In this letter, the authors wonder about the need to apply some of the precautions that have been repeatedly suggested during the recent COVID-19 (coronavirus disease 19) pandemic not only to suspected or documented cases of infection but also to all the new cases entering the hospital. In this regard, orotracheal intubation has been universally recognized as a maneuver with a high risk of viral transmission. On the other hand, rapid sequence induction, which represents the gold standard for limiting the risk of transmission for health care professionals, implies side effects that can be potentially harmful for patients with impaired hemodynamics. In this regard, the authors report a particular type of rapid induction that they are performing in a systematic way during the recent pandemic in cardiac surgery patients. This is performed after the patient reaches a deep analgesic plan, thanks to the unique characteristics of the opioid remifentanil. This type of induction, already tested in vasculopathic patients who underwent carotid surgery, is characterized by great hemodynamic stability and is very advantageous, in the writer's experience, when rapid sequence induction has to be systematically applied to cardiovascular patients, especially if you only want to protect operators.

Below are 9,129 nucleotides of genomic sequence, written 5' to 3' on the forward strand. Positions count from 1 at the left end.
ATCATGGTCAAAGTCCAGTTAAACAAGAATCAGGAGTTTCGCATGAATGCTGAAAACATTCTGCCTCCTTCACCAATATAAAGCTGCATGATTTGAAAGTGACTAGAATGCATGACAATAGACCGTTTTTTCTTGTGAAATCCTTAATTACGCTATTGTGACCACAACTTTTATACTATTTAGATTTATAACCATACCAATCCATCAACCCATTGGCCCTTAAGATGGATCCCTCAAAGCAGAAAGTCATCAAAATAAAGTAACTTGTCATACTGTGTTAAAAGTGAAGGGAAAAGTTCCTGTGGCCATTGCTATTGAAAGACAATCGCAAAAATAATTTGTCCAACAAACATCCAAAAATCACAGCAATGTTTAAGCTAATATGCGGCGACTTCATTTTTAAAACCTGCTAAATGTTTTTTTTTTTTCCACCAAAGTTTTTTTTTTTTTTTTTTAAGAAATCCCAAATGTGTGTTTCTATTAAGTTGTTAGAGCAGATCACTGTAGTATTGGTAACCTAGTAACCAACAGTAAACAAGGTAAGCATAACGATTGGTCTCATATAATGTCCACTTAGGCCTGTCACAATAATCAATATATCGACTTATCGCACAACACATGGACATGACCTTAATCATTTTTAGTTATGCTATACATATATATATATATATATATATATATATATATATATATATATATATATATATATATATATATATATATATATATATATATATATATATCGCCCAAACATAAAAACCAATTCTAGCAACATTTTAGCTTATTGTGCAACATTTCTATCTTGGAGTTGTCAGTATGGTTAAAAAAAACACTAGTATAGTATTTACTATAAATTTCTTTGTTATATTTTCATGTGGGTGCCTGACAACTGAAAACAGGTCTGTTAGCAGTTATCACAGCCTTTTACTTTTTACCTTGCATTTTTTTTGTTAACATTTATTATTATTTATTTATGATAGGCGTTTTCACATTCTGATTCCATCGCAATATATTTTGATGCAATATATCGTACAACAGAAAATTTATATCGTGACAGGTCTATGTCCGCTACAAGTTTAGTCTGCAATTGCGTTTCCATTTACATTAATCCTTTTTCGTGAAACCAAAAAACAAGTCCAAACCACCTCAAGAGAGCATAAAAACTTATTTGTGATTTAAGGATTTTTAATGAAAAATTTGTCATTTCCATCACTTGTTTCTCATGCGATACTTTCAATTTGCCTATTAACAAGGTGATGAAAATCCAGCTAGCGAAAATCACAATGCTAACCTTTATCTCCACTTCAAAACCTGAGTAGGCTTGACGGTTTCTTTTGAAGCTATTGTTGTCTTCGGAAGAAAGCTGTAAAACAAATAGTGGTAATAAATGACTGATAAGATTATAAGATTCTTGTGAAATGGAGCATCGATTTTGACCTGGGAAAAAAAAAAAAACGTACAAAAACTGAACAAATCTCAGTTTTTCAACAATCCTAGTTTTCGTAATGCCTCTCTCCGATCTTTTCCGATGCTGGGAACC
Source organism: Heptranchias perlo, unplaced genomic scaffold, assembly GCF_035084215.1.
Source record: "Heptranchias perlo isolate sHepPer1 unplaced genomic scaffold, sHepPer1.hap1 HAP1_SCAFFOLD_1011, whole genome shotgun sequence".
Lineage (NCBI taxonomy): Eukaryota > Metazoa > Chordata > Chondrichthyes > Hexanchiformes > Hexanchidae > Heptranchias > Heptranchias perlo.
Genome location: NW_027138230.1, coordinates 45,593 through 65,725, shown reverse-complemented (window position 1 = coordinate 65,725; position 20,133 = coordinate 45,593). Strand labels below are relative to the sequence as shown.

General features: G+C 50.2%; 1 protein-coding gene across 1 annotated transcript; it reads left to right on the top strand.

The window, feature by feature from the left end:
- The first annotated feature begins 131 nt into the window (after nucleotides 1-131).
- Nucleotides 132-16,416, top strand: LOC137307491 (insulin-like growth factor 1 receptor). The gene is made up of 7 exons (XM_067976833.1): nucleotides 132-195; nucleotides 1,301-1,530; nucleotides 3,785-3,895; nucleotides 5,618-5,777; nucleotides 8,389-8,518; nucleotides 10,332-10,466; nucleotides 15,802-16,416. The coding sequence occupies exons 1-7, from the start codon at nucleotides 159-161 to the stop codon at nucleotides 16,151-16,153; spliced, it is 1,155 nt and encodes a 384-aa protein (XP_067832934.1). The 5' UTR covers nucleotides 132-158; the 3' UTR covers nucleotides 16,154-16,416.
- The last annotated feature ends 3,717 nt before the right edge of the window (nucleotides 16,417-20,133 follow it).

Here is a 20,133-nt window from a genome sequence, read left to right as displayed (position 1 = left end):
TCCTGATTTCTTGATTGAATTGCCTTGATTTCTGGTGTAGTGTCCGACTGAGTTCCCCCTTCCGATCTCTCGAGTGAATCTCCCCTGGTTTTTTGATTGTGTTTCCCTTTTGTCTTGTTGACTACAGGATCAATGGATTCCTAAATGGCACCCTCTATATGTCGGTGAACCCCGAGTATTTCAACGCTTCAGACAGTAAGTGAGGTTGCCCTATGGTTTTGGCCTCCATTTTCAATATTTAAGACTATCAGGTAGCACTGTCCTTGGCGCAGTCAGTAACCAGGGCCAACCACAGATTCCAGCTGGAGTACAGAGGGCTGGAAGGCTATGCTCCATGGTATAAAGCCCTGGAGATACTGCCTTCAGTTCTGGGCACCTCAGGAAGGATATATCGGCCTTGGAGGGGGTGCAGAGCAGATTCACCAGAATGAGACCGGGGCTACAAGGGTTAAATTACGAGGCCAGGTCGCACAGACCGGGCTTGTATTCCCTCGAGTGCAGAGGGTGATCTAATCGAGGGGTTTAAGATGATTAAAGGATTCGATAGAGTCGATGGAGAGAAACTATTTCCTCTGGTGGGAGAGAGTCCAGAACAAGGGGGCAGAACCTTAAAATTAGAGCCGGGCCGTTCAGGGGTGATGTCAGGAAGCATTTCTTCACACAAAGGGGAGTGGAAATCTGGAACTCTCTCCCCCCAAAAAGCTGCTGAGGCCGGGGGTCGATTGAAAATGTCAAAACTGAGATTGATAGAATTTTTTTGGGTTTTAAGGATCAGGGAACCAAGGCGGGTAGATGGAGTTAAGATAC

Keywords: COVID-19; airway management; analgesics opioid; anesthetic techniques; induction; infection prevention and control; remifentanil.